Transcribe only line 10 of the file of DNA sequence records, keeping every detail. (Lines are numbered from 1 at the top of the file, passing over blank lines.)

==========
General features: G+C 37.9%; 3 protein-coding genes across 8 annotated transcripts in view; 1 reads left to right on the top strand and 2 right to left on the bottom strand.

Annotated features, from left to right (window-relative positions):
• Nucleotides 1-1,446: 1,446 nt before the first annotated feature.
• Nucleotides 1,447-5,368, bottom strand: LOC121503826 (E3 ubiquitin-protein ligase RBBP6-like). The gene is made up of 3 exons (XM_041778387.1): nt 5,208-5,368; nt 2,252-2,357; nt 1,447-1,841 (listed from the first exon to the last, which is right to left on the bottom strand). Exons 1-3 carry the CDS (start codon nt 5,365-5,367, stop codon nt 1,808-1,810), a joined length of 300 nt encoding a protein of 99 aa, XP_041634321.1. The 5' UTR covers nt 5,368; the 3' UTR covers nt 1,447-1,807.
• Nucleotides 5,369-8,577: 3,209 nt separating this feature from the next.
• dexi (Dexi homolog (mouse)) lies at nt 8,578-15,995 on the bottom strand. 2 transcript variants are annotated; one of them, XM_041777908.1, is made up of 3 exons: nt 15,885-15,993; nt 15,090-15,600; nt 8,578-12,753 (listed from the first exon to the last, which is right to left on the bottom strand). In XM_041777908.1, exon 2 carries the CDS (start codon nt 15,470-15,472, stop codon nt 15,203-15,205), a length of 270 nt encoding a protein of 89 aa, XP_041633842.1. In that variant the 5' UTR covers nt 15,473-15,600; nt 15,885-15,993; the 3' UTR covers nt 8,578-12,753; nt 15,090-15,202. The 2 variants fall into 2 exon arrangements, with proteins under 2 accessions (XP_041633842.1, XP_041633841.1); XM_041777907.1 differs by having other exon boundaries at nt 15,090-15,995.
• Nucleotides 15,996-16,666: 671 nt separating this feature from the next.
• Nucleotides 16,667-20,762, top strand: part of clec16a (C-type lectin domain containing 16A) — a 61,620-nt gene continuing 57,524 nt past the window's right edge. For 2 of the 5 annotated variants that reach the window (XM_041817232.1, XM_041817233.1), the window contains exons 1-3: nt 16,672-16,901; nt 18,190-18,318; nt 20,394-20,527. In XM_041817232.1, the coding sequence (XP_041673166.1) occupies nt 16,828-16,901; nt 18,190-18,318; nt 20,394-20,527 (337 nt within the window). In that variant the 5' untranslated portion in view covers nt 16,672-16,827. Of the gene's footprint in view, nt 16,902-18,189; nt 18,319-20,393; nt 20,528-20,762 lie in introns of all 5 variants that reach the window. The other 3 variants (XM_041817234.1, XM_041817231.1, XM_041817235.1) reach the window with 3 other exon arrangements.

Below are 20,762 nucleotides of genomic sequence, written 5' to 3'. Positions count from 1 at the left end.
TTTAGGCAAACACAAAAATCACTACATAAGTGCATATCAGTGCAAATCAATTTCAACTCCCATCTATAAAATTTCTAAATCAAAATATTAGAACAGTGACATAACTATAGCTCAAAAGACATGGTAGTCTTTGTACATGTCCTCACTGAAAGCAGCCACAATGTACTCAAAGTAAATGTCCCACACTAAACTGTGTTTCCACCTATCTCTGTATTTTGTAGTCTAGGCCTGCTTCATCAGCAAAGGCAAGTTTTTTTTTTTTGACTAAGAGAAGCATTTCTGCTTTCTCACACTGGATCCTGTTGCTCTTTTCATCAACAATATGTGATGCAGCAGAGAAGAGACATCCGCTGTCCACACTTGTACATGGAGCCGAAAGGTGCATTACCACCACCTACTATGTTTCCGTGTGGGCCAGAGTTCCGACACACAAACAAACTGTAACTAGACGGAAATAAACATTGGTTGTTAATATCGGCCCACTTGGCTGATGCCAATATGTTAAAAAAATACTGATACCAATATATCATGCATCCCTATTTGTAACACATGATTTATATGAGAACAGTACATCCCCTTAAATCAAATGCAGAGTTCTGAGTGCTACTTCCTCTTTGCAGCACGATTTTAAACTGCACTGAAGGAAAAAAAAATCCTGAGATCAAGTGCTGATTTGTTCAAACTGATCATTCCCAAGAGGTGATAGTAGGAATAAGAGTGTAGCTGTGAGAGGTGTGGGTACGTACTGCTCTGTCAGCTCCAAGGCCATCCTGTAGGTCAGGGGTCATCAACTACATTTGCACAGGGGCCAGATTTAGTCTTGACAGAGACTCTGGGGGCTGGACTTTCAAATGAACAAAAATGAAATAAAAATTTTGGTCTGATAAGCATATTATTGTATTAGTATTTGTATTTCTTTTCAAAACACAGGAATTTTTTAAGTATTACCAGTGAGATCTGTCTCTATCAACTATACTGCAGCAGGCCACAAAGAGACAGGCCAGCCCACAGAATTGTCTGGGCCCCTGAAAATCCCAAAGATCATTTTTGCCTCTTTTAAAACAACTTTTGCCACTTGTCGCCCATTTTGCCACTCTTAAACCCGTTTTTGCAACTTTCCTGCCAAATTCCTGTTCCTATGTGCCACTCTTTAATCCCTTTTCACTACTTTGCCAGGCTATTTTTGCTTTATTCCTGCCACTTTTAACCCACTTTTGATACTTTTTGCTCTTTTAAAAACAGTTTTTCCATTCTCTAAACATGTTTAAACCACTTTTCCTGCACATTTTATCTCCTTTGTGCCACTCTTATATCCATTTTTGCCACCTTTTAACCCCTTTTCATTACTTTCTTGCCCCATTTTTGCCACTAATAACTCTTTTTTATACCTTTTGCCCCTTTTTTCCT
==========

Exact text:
TTTAGGCAAACACAAAAATCACTACATAAGTGCATATCAGTGCAAATCAATTTCAACTCCCATCTATAAAATTTCTAAATCAAAATATTAGAACAGTGACATAACTATAGCTCAAAAGACATGGTAGTCTTTGTACATGTCCTCACTGAAAGCAGCCACAATGTACTCAAAGTAAATGTCCCACACTAAACTGTGTTTCCACCTATCTCTGTATTTTGTAGTCTAGGCCTGCTTCATCAGCAAAGGCAAGTTTTTTTTTTTTGACTAAGAGAAGCATTTCTGCTTTCTCACACTGGATCCTGTTGCTCTTTTCATCAACAATATGTGATGCAGCAGAGAAGAGACATCCGCTGTCCACACTTGTACATGGAGCCGAAAGGTGCATTACCACCACCTACTATGTTTCCGTGTGGGCCAGAGTTCCGACACACAAACAAACTGTAACTAGACGGAAATAAACATTGGTTGTTAATATCGGCCCACTTGGCTGATGCCAATATGTTAAAAAAATACTGATACCAATATATCATGCATCCCTATTTGTAACACATGATTTATATGAGAACAGTACATCCCCTTAAATCAAATGCAGAGTTCTGAGTGCTACTTCCTCTTTGCAGCACGATTTTAAACTGCACTGAAGGAAAAAAAAATCCTGAGATCAAGTGCTGATTTGTTCAAACTGATCATTCCCAAGAGGTGATAGTAGGAATAAGAGTGTAGCTGTGAGAGGTGTGGGTACGTACTGCTCTGTCAGCTCCAAGGCCATCCTGTAGGTCAGGGGTCATCAACTACATTTGCACAGGGGCCAGATTTAGTCTTGACAGAGACTCTGGGGGCTGGACTTTCAAATGAACAAAAATGAAATAAAAATTTTGGTCTGATAAGCATATTATTGTATTAGTATTTGTATTTCTTTTCAAAACACAGGAATTTTTTAAGTATTACCAGTGAGATCTGTCTCTATCAACTATACTGCAGCAGGCCACAAAGAGACAGGCCAGCCCACAGAATTGTCTGGGCCCCTGAAAATCCCAAAGATCATTTTTGCCTCTTTTAAAACAACTTTTGCCACTTGTCGCCCATTTTGCCACTCTTAAACCCGTTTTTGCAACTTTCCTGCCAAATTCCTGTTCCTATGTGCCACTCTTTAATCCCTTTTCACTACTTTGCCAGGCTATTTTTGCTTTATTCCTGCCACTTTTAACCCACTTTTGATACTTTTTGCTCTTTTAAAAACAGTTTTTCCATTCTCTAAACATGTTTAAACCACTTTTCCTGCACATTTTATCTCCTTTGTGCCACTCTTATATCCATTTTTGCCACCTTTTAACCCCTTTTCATTACTTTCTTGCCCCATTTTTGCCACTAATAACTCTTTTTTATACCTTTTGCCCCTTTTTTCCT